Row by Row quilt

A couple years ago I made a Row by Row quilt with 2 rows and 3 “summer” inspired squares.  I designed the Row by Row with the houses and palm trees in 2014 for the quilt shop that I worked.  The other row with the lighthouse came from a quilt shop in Cape Cod.  I was looking at my quilt projects last week and found 2 more quilted rows  (Row by Row patterns that I designed for the quilt shop in 2015 and 2016) that I could add to the original Row by Row wall hanging quilt.  Since the original quilt was put together using Quilt as You Go, it would be easy to add 2 more rows.  First I removed part of the binding so that I could add a row at the top and the other row at the bottom of the quilt.  I didn’t have any of the blue sashing fabric that I had used in the original quilt to join the quilted rows.  So I found a different fabric for the sashing.  After adding fabric to the binding,  I sewed the binding on the top and bottom of the quilt.  It was not as easy as I thought to put the binding back on.  But the binding is on so the quilt is ready for the summer.  Keep having fun sewing and quilting.  Donna

Hoffman Skyline digital print quilt

   Last year at the Mid-Atlantic quilt festival, I saw this NYC skyline panel by Hoffman fabrics.  I just had to buy it – I just love the colors in the print.  So I bought 2 panels just in case I wanted to cut up the panels to make a quilt.  In February, we went back to the Mid-Atlantic quilt festival and I saw vendors selling the NYC skyline panel.  I still hadn’t made a quilt with the fabric that I had at home.  After looking on the internet at some samples of quilts made with this fabric panel, I came up with an idea.  First, I cut off 6 inches from the top of the panel where the colors were lighter and more faded.    Then I cut off about 6 inches from the bottom of the quilt so I could add my own design at the bottom of the quilt.  Using left over taxi fabric from another city quilt,  I added black fabric for the road around the taxi fabric.  I used curved piecing to give movement to the lower portion where the taxis were.  Then I added a bright green for the grass in city parks.  I wanted to cut the panel vertically also so it would look less like a panel.  I decided to piece scraps of solid fabrics (red, yellow, and green) to symbolize the traffic lights in the city.  Next it was time to quilt the piece.  I used black thread for most of the free motion quilting around the buildings, doors, and windows.  In the sky area, I also used yellow thread for the light from a tall building and magenta thread to outline one of the buildings in the sky.  It is harder than I thought to free motion quilt on straight lines.  But I love how the quilting looks with the outline of the buildings.  But I wish that I had used a solid color for the backing so that the outlines of the buildings would show on the backing.  Mary noticed the backing of the quilt and suggested the solid color – unfortunately I was done with quilting.  Next time I am going to use Mary’s suggestion.  It would have looked really cool to see the skyline outlined on the backing.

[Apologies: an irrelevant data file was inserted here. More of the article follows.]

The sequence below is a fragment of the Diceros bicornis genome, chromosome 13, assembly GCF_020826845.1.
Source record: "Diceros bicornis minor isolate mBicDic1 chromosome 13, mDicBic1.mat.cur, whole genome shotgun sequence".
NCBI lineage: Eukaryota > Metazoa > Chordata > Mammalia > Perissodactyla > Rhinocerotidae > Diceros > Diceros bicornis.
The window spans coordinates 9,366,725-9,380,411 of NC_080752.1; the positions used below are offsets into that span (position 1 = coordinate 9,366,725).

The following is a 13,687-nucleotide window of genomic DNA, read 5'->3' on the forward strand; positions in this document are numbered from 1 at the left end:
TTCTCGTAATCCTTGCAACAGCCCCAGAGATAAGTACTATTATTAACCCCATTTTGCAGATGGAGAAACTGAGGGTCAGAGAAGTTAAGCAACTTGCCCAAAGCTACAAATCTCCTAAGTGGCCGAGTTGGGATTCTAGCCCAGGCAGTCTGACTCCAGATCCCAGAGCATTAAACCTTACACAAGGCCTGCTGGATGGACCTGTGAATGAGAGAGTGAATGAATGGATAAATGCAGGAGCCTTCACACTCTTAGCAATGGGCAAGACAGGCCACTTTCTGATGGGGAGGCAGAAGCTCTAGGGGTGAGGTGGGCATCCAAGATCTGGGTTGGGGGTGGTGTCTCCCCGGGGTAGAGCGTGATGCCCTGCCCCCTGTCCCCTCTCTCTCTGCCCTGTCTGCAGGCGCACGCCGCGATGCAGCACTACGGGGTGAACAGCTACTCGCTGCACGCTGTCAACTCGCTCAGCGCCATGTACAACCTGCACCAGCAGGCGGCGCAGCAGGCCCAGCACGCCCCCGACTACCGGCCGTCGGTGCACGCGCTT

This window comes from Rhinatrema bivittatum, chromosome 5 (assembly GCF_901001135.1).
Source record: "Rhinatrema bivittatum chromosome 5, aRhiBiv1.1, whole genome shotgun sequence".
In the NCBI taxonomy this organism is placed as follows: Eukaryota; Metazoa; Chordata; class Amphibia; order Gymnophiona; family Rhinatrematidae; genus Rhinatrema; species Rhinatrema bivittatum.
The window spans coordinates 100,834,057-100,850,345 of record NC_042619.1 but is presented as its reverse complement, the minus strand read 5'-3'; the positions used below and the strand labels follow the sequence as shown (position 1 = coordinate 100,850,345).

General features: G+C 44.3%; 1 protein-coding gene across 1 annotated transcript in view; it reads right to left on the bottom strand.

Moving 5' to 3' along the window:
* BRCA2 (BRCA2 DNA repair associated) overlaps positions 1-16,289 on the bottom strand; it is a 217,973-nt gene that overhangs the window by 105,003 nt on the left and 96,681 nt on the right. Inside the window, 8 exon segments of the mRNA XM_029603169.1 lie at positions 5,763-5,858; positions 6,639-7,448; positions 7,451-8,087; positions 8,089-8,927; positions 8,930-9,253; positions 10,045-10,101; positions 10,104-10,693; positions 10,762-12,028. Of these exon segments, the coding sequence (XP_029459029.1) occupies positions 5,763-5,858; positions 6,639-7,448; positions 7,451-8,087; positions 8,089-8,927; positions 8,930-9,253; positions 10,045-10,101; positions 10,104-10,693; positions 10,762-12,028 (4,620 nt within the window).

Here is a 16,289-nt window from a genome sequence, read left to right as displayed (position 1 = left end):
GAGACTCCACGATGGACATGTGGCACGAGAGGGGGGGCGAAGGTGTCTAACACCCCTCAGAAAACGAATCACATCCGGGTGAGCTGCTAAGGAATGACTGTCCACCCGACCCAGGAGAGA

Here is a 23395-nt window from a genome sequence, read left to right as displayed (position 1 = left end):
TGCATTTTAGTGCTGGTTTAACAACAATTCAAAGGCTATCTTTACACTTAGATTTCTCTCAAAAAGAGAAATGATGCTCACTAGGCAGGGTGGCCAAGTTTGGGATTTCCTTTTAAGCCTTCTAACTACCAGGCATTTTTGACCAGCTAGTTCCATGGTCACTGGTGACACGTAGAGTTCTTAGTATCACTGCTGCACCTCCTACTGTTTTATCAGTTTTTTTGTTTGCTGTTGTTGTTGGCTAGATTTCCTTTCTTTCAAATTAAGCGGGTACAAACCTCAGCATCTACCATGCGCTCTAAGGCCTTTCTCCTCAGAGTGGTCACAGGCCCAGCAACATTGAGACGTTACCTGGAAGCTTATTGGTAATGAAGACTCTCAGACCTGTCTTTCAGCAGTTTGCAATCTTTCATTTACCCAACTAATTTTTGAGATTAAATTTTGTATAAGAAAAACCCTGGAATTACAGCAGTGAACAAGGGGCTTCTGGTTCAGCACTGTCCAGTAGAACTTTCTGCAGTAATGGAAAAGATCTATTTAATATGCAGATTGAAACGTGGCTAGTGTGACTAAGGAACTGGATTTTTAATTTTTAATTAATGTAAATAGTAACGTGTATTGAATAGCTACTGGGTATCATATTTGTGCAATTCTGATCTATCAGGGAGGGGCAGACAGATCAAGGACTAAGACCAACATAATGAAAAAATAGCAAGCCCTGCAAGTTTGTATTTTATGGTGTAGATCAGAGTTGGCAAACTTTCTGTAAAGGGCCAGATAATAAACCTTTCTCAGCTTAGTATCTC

Keep having fun sewing and quilting.   Donna

Mid-Atlantic Quilt Festival

I entered 2 of my quilts in the wall hanging competition.  I was excited that both quilts were accepted.  All About Birds was a collage quilt  which was lots of fun to make the individual blocks and then put them together.  Grandpa’s Garden was an original design with purple flowers on a trellis. I also took 2 classes at the show.  I took a half day class with Bobbie Bergquist using Tsukineko inks.  We played with the inks on small pieces of fabric – marbling using shaving cream, using stencils, and using aloe to paint with the inks.  The instructor gave us a CD with 20 ways to use Tsukineko inks and pens.  I am looking forward to trying some of those other techniques.  I also took a class with Mary using Dye-Na-Flow paints.  Ashley Nichols was a great instructor – very organized and a great hand out.  We didn’t have to use prepared for dye fabrics.  We used an iron to heat set the paint designs.  I look forward to paying with these techniques more in the future.  I really had fun using black thread to do free motion quilting designs.  Keep having fun sewing and quilting.  Donna

Celtic Zodiac Quilt Square – the Swan

Another UFO done!